As was pointed out by this writer multiple times in the past, the UPA has, numerous times during its decade in office, passed pieces of legislation that would appear to have come after consultations with Kim Jong Un, the boisterous boss of North Korea. In practically every sphere of significant activity and operation, already harsh laws have been tightened, often significantly, so that life has become a minefield for those citizens lacking the billions of rupees needed to afford a top lawyer or the good luck to be related to (and possess a soft corner within the heart of) a politician of influence or a senior official. In such writings, this writer placed the blame for such enactments on Kapil Sibal and Palaniappan Chidambaram, but credible individuals reiterate that the brain behind the incessant intensification of colonial-era laws and administrative practices was Sonia Gandhi, and that Chidambaram and Sibal were merely following her wishes with the fealty and dogged determination both have demonstrated in this regard over the years.
Others view such placing of the blame on Sonia Gandhi as unfair, pointing out that she has been vocal on multiple occasions in expressing her love for the common man and the underprivileged, and has shown a partiality towards known campaigners for citizens' rights such as Aruna Roy, who mentored Arvind Kejriwal during that period when the Chief Minister of Delhi was not yet being informed by his key supporters that he was born to save India from sloth and poverty, and that the most effective way of ensuring success in such a task would be to expel or marginalise from the Aam Aadmi Party all except those holding a similar view. As for Chidambaram and Sibal, the duo have modern views and intellects considerably above the average, which indeed was why it was particularly disappointing that they ensured that Manmohan Singh would enter history as the Prime Minister who in his time created a system of laws, practices and regulations which sought to enslave the people of India as comprehensively as the British did in their time, and which marked a shameful retreat from the low levels of "reform" practised since Pamulaparthy Venkata Narasimha Rao became Prime Minister of India in 1992. Those who defend Sonia Gandhi claim that such measures were actually the result of the combined efforts of Chidambaram and Sibal, encouraged by Manmohan Singh (who seems to believe that the citizens of India need to be constrained and foreign interests liberated from the regulations imposed on locals). They say that this triumvirate was constantly looking for ways of tightening the control of state agencies over the citizen. They add that Sonia Gandhi is in fact "liberal", as evidenced by the fact that the Congress Party (of course, in a way which had zero practical effect) endorsed the repeal of the Queen Victoria-era law on homosexuality, and asked for the waiver of the death penalty in the case of a lady who was part of the plot to murder Rajiv Gandhi.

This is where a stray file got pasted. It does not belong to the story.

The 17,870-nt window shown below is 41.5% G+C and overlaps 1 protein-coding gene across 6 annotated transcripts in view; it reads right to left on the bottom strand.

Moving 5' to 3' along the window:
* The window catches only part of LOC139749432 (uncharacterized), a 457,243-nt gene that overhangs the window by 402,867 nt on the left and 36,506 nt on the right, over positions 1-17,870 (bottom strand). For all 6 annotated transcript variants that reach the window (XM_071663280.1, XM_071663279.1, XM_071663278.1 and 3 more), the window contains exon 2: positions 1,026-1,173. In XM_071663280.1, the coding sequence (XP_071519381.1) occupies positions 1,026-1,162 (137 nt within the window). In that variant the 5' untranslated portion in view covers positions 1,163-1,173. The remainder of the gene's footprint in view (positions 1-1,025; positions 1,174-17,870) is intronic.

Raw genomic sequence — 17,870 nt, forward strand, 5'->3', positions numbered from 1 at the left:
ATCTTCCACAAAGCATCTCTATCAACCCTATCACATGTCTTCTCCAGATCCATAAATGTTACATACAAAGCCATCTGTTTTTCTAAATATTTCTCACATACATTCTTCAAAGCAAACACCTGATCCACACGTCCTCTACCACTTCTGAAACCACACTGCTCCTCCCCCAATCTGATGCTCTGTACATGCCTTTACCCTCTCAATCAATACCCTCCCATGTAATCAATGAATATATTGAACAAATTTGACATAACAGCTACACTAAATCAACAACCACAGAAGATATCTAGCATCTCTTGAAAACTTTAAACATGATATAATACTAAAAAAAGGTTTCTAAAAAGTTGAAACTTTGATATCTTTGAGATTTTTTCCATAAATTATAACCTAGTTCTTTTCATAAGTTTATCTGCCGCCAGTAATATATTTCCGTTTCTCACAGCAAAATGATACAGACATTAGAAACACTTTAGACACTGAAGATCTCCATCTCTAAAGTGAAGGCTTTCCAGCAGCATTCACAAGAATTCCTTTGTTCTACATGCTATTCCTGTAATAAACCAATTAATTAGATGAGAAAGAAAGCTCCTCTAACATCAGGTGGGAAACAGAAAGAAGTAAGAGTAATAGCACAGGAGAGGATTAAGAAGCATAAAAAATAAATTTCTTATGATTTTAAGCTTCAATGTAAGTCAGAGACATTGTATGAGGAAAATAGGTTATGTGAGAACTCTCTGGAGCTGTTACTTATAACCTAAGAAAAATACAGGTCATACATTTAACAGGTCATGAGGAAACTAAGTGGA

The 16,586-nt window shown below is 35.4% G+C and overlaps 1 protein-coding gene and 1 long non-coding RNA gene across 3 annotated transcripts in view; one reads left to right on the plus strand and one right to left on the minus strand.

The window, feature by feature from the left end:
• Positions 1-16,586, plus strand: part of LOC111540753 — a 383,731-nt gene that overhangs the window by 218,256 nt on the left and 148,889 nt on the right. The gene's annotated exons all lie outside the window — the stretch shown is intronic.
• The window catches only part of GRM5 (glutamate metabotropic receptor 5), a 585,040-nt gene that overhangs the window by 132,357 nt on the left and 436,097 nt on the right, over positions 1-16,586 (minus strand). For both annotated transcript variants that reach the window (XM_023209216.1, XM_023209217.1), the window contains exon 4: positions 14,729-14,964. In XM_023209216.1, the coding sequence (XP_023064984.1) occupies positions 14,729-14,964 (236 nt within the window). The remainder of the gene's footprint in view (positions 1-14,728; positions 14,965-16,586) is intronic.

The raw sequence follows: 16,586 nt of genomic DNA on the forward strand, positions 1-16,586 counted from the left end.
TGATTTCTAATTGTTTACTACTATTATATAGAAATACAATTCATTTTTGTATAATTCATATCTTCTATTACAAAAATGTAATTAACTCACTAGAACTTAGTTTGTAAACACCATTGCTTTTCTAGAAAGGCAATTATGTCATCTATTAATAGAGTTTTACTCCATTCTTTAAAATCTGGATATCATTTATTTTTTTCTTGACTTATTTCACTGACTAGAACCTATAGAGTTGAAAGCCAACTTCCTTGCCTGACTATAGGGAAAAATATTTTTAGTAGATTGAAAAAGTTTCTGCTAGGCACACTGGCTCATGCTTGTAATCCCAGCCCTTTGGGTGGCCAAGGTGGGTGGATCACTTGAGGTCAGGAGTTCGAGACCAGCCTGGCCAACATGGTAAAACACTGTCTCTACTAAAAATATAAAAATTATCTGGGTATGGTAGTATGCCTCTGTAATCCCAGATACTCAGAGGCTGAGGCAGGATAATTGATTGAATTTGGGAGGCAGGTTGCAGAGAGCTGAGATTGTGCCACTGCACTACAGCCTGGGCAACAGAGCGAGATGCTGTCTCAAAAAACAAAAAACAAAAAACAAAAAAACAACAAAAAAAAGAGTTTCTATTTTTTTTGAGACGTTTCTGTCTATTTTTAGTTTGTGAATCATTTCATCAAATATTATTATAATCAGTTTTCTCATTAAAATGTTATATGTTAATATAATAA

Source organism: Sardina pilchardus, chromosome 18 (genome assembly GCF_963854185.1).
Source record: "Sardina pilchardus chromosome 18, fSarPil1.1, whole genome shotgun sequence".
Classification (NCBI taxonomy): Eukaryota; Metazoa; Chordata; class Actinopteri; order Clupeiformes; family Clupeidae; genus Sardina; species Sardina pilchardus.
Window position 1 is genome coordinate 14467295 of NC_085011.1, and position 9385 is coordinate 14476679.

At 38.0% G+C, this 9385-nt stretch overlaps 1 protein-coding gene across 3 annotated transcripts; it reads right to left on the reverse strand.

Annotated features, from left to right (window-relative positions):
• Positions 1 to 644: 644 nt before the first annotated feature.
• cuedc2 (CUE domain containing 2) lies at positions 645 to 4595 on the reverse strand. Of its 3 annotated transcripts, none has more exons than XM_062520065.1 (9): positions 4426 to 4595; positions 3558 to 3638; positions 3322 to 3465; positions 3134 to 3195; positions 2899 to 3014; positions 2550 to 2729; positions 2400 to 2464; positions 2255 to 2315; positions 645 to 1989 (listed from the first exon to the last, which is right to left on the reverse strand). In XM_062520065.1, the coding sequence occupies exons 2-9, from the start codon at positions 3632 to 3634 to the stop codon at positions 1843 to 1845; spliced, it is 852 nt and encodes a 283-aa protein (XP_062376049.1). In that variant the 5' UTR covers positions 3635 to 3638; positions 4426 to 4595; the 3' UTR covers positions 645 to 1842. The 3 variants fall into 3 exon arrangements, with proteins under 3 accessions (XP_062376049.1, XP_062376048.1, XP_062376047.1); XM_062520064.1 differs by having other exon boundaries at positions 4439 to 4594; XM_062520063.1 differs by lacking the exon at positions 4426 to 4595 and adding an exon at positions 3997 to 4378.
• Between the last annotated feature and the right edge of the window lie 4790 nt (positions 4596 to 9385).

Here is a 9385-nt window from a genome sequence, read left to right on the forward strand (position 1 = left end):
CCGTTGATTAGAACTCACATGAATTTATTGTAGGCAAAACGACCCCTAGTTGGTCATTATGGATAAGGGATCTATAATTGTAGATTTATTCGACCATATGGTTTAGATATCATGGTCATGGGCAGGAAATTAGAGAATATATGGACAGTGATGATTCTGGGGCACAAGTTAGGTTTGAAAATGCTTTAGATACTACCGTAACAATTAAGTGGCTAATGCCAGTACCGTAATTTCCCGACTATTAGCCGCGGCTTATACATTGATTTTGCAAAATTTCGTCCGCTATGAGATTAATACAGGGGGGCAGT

Despite the fact that Prime Minister Narendra Modi has declared his intention to transform the structure of governance in India in a 21st century manner, elements in his government somehow ignored this objective and followed the standard (19th century) practice of the Delhi establishment and justified in court even Section 66A of the amended IT Act rather than get it repealed, as several BJP leaders had promised before coming to power. Now that the Supreme Court of India has reminded the government that Article 19(1)a of the Constitution of India (despite a significant watering down of the provision by Nehru in subsequent years) stands at the core of the democratic process, hopefully, the magnificent judgement of Chelameshvar and Nariman will be followed by other SC decisions which go towards ensuring that India morphs into a country where it is civil society which rules, rather than (as in North Korea), the state machinery. What the NDA needs to do is to repeal the entire amended Act and bring back with some small modifications the original Information Technology Act 2000 passed by Prime Minister Vajpayee.
Prime Minister Modi needs to continue repealing several of the odious enactments that have the simultaneous effect of slowing down progress, while increasing the quantum of bribes collected. Hopefully, sometime in the future, enough of the records hoarded in secrecy by successive governments will get released, so that it becomes known as to whether it was Sonia Gandhi who was the prime mover behind the UPA's flurry of Pyongyang-style laws and regulations, or the triumvirate of Manmohan Singh, Kapil Sibal and Palaniappan Chidambaram who were responsible for giving the state powers over the citizen that are contrary to any definition of democracy.